The Courier News from Blytheville, Arkansas on November 1, 1955 · Page 7
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The Courier News from Blytheville, Arkansas · Page 7

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Blytheville, Arkansas
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Tuesday, November 1, 1955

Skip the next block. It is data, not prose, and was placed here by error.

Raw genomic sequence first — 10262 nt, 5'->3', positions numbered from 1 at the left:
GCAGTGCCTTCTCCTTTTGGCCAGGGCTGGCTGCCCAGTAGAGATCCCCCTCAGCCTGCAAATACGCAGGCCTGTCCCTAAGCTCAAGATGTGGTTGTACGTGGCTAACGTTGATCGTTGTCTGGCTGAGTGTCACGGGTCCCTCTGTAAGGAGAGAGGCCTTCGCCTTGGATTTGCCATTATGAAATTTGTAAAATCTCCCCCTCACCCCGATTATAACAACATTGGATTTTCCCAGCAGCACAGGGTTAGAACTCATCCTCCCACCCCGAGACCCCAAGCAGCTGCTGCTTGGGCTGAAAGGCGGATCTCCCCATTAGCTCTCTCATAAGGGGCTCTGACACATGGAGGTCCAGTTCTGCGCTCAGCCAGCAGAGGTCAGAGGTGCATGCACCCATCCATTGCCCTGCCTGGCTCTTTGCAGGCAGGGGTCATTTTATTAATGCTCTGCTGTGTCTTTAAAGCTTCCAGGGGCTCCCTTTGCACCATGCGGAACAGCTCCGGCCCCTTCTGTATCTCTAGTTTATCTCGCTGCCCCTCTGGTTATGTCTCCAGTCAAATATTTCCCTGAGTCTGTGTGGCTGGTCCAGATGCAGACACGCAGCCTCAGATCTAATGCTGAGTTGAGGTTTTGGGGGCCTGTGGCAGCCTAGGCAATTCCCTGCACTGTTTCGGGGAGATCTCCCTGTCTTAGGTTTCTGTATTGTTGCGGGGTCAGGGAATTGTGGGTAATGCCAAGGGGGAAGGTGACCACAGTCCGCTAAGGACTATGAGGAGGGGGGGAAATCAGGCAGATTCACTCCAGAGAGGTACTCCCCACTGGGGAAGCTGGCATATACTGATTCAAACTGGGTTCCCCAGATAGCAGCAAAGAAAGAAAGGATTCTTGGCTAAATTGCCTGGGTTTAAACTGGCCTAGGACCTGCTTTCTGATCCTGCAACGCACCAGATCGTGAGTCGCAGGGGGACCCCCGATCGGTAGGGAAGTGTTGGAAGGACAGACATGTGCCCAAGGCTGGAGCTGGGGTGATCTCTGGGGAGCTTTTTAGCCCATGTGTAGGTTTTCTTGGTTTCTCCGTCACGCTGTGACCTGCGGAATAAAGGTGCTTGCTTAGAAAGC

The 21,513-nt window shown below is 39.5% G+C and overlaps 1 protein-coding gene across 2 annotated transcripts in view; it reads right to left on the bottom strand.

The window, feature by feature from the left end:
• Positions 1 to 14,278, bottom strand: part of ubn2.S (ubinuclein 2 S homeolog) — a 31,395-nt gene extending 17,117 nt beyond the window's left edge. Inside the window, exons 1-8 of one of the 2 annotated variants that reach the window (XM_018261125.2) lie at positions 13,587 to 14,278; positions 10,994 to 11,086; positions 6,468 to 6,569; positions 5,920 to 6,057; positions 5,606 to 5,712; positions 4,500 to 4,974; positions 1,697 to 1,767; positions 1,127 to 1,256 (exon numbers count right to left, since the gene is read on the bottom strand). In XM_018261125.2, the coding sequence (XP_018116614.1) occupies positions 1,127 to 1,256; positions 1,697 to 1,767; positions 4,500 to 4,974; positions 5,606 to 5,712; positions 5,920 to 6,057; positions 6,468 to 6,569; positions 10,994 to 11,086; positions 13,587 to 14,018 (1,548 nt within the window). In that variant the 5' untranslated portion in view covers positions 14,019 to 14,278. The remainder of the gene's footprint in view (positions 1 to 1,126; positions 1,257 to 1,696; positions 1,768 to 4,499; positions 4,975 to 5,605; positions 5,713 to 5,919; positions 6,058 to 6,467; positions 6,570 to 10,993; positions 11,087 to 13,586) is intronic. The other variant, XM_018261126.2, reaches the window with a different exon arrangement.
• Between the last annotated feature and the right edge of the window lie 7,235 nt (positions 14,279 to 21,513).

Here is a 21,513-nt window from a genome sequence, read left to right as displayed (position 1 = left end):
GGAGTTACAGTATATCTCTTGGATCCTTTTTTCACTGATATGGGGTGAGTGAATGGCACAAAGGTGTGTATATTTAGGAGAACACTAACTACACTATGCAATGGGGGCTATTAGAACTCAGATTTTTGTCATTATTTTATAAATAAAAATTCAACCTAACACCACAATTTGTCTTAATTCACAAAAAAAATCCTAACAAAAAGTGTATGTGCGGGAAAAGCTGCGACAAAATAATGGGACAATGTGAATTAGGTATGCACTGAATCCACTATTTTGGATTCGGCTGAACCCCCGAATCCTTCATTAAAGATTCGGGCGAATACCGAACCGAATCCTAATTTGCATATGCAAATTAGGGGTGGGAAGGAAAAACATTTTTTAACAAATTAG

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TUESDAY, NOVEMBER 1, 1955 BLYTHEVILLE (ARK.) COURIER NEWS PAGE SEVEN Philippines Girds for Hot Fight in Senatorial Race By DON HUTH MANILA (AP) — Filipinos, who love a rousing fight whether in the cock pit, ring or political'arena, are choosing sides in the hottest senatorial election campaign of the nine-year- old republic. At stake are the popularity of their flamboyant young.president, Ramon Magsaysay, the political climate during his next two years at the nation's helm and the warmth of U. S.-Philippine relations. Hordes of candidates are fight- ins for nine seats in the 24-man Senate. Senators fire elected nation wide. Balloting Is next Tuesday. With the campaign In Us seventh week, political arguments have been blamed for at least 12 deaths. Troops have been moved Into 13 potentially critical -provinces. The big fight swirls around Magsaysay's effort to bounce his severest foreign policy critic, Sen. Claro M. Recto. Won First Round Magsaysay won the first round. He seized firm control of the Na- cionalista party machinery In August and blocked Recto from the slate. Shut out in his own party, Recto breathed defiance, denounced Magsaysay as a dictator and found a berth as "guest candidate" on the ticket of the Liberals, the main opposition party. With nationwide balloting for senators, Magsaysay has to drive Recto all the way down below ninth place to keep him out of the Senate. The job is a big one—too big even for a president of Magsay say's immense popularity, most of his opponents and supporters agree. But Magsaysay bluntly announced he would stake his political future on the outcome. Too Close to U. S. Almost from the day Magsaysay took office, Recto stormed at him for cuddling too close to the U.S. foreign policy line. Magsaysay won on issues time after time. But Recto in his campaign has soft-pedaled foreign policy differences and attacked Magsaysay as a dictator. That has vote appeal. has won support in both major parties. If Recto is reelected, Magsaysay can expect stronger opposition in the next two years. With 12 holdovers in the Senate against none of the Liberals, the Nacionalistas are certain to maintain control. Observers predict they will win at least five of the nine contested seats. The Democratic party holds two seats and the Citizens party one. The Liberals as main chrjlenccrs echo Recto's charge of dictatorship. "GREEN TWIG" METAL The metal thallium gets its name from the Greek "thallos," which means "green twig." It shows as a green line on the spectroscope. ILLEGAL GUARDIAN—A businesslike pigeon has taken ovei guardianship of this litter of kittens, reducing the bewildered mother to the role of a spectator—except at feeding time. The uninvited bird flew Into the basket in Liberal, Kan., and by the use of her strong beak and swift wing$ keeps everyone away. Court Upholds Man for Refusing To Pay $28 for Fifth of Scotch BEVERLY HILLS, Calif, (ff) — A , New York sporting goods distributor —who went to jail rather than pay $28 for a fifth of scotch whiskey at Giro's night club—has been cleared of trying to defraud an inn keeper. "Justice has been done," said Richard T. Shubert after being found innocent yesterday by a municipal court jury. Herman "Hover, owner of the plush Sunset Strip bistro .took the verdict philosophically. "Well, that was that," said Hover, who made a citizen's, arrest of Shubert when the New Yorker balked last Sept. 13 at VA Tells of Pump Devised For Use in Heart Surgery WASHINGTON (ff»)—The Veterans Administration said today a simple pump which maintains blood circulation without use of the heart and lunge may soon be in use for cases of human heart surgery. The VA reported that more than 500 successful experimental heart surgery operations had been performed on animals with aid of the pump, which was developed at the VA hospital at Nashville, Tenn. Dr. Frank Gollan of the Nashville staff who, with associates, developed the pump, was said by the VA 10 have ''offered the scientifically-cautious admission that it may be used for human surgery in the near future." "What this little, inexpensive ma- chine actually does, is to bypass the heart and lunis, and yet maintain circulation of the blood after removing carbon dioxide and supplying new oxygen while heart and lungs are at rest," the VA said. "That leaves the heart available for surgery. And with the lungs collapsed, there is plenty of room for the surgeon to work." Crockett Watch EL1ZABETHTOWN, Ky. {#•>—Phil Walking has on display at his jewelry shop a watch presented to Davy Crockett by President Andrew Jackson. On the back is engraved, "Go Ahead. D. Crockett." Detroit Tunnel Is 25 Years Old DETROIT '-ft—Called the "safest mile in tho world," the vehicular tunnel under the Detroit River marked its 25th anniversary today. The tunnel, linking Detroit and Windsor, Om., has carried 47 million cars with only two accidents, both fatal. Much of the 5,168-feet structure lies under the bed of the river. It cost 25 million dollars. NOTICE Notice is hereby given that the undersigned has filed with the Department o! Alcoholic Beverage Control of the State of Arkansas for transfer of permit No, 2462 to sell and dispense beer ai retail on the premises described as South Walnut St., Osecola, Mississippi County, to 441 South list 8t., Blythevllle, Mississippi County, The undersigned states that he is a citizen of Arkansas, of good moral character, that he has never been convicted of a felony or other crimt involving moral turpitude; that no license to sell beer by the undersigned has been revoked within five years last past; and that the undersigned has never been convicted of violating the laws of this state, or any other state, relative to the sale of alcoholic liquors. MRS. ELIZABETH GREEN, Stattte, s»yi: "St. Joiepb Aspirin For Children is 10 coflren- itnt No nted to break ubleti. Mj children lik* th« 0»O(B fltvor." ST. JOSEPH ASPIRIN FOR CHILDREN Application Is for permit to ba transferred for operation beginning on the 1st day of November, 1955, and to expire on the 30th day of June, 1956. OROVER FRAZIER, Applicant. Subscribed and sworn to betora me this 31st day of October, 1955. ELIZABETH MASON, Notary Public. My Commission Expires 4-26-58. 11/1 Don't Neglect Slipping FALSE TEETH Do Ul*e teeth drop, slip or wobble when you talk, eat, laugh or eneez ? Don't b« annoyed and embarrassed br auch handicaps. PASTEETH, a alkaline (non-acid) powder to sprl - tt« on your plate*, keeps false tee h more flrmly eet. Ol?ei confident le . ing of security and Added comfort. No gummy, gooey, pasty taste or lee Ing. Get PASTEETH today at any drug counter. paying that much for the scotch. Shubert's attorney argued he just j wanted an adjustant of the bill and did not intend to defraud Giro's. I -theTUMS! Top-speed relief for sour stomach, gas, acid indigestion FOR THC TUMMY A HOUSEFUL OF SERVANTS FOR LESS THAN 20' A DAY Certainly it's cheap. They're electric servants — and you pay their wages when you pay your electric bill. Total cost — less than 20 cents a'"day for the average family! If you're an average customer of ours, you've more than doubled your use of electricity in the last 10 years. So your monlhy bill is higher. But (he average price of your electricity is lower — so your bill probably isg't twice as high. And when you think of all the things electricity docs — don't you agree it's the biggest bargain In your family budgcl? Ark-Mo Power Co. THAT REMINDS US OF SOMETHING It smacks distinctly of the Fourt Annual Conference of State Dental Directors, with the Public Health Service and the Children's Bureau, held in Washington, D. C. ,in June 1951 ,from which we quote: "Dr. Leonard Scheele: I have just come back from the World Assembly .... The U. S. Delegation found a great resistance within the staff of the W.H.O with dental problems. We turned in a resolution .... Fortunately, it was passed .... funds will now rise in the course of the coming year to the grand level of about seven and a half-million dollars .... The door is now wide open .... Obviously one of the biggest things facing us is the catalyzing of a real national program of water fluoridalion . . . But your toughest job is going to be with the officials of the communities who hold the purse strings and run the cities. "Dr. Frank Bull: One thing that is a little hard to handle is the charge that fluoridation Is not needed . . . . First yoa «e«d a positive policy by your slate dental society and your stale board of health .... You have got to get a policy that says 'Do it I' You have got to go to the public and say'Do Something, or don't do something', and make it emphatic .... otherwise they wouldn't need public health people. WHAT ARE WE HERE FOR? . . . . We have told the public it works, so we cannot go back on that You have got to keep this thing before them and you have got to make it look important enough so you can have it on the state level .... Where th« dentists do not seem interested, don't let that stymi« you .... You can build a fire under th» dentists. THAT IS PROMOTIONAL WORK .... ARRANGE FOR THE PTA or some other group lo ASK FOR SOME OF US TO COME IN AND TALK ABOUT FLUORIDATION .... Let me tell you THE PTA IS A HONEY WHEN IT COMES TO FLUORIDATION. Give Ihem all you have got .... If you can, — I say IF YOU CAN . . . KEEP FLUORIDATION FROM GOING TO A RFEREN- DUM "Herschel V. Nisonger: Adults can learn. Human behavior can b« changed through education .... We have not explored all the vari- (SEE RIGHT COLUMN) oui methods, especially the thinking, IN TERMS OF THE METHOD THAT WOULD BE MOST EFFECTIVE for the particular results that we desire. "Dr. Arthur C. Bushel: We hav» reached the state . . . where w» go in for more and more complicated definitions of public health .... If the state health department wants to engage in a .... program, they have to look at the definition of public health, and if that definition doesn't cover (such a) program, they have to embroider the definition a litlle bil and make it a little more complicated, and then it's justified." "We're going to ^ve the public what It wants If we have to •p*nd ten million dollars making them want it'." tion of fluoridation of the population of this free country. So I have "embroidered" this cartoon a little bit, with the propagandists' own words. The cap- lion is mosl applicable to the policy of the Public Health Service and its subsidiary and "subservient" agencies in promoting and financing the compulsory mass medica- Edward L. Bernays, former public relations expert of Oscar Ewing, goes slill furlher: "The conscious and inlelligenl manipulalion of the organized habits and opinions of the masses must be done by experts, the public relalions counsels; they are the invisiible rulers who control the destinies of millions ... the mosl direct way to reach the mind of the HERD is through its leaders. For, if the group leaders accept our ideas, the groups they dominate will respond . . . Indoctrination must be subtle. It should be worked into (he everyday life of the people — 24 hours a day — in hundreds of ways. Public health offi-cers cannol afford the professional modesty professed by physicians. A redefinition of ethics is necessary." . . . AND, "THE SUBJECT MATTER OF THE PROPAGANDA NEED NOT NECESSARILY BE TRUE." The foregoing is a reprint from The Christian Science Monitor, Dec. 17, 1954. We give you a little more of Dr. Bull's instructions to the yes-boys: | j We never use the term 'Artificial fluoivdation*. There is something about that term that means phoney—we call it "controlled fluoridation." — "We never had any 'experiments' in Wisconsin. To lake a city of 100,000 and say, "We are going to experiment on you, and if you survive we will learn something", — that is kind of rough treatment on the public. — In Wisconsin, We set up 'demonstration'. Dr. Bull continues: "I notice Dr. Bain used the term "addingsodium fluoride". We never do thai, that is RAT POISON. — All of these things give the opposition something to pick up, and they have got enough to pick at withoul our giving more. — Bui this toxicily question is a difficult one. I can't give you an answer lo it. I can prove lo you that we do not know the answer lo thai one." "Sure fluoridation is wasteful, just as a lot of things we do are wasteful. You are going lo fluoridate 175 gallons per capita daily, and drink a quart or a quarl and a half." Remember il is our money being wasted. Our U.S. Public Health Service was opposed to fluoridation prior to 1951, until Oscar Ewing got the idea (his fad would sell a lot of by-product for his law firm's clients. So Dr. Bull gives us this: "One thing thing thai is a lillle hard to handle is the charge thai flunridation is not needed. They talk of other methods, and when (hey gel through adding up all the percentage of (Tooth) decay thai we can reduce by such methods, we end up in a minus. When they take us at our own word, they make awful liars of us." We wish you could read the 157 page transcript of this secret meeting. Dr. Bull is refreshingly frank, but I think truthful. Club members would not f.ecl complimented at his plan for taking them in as as easy marks. COMMITTEE AGAINST FLUORIDATION Frank C. Douglas, Chairman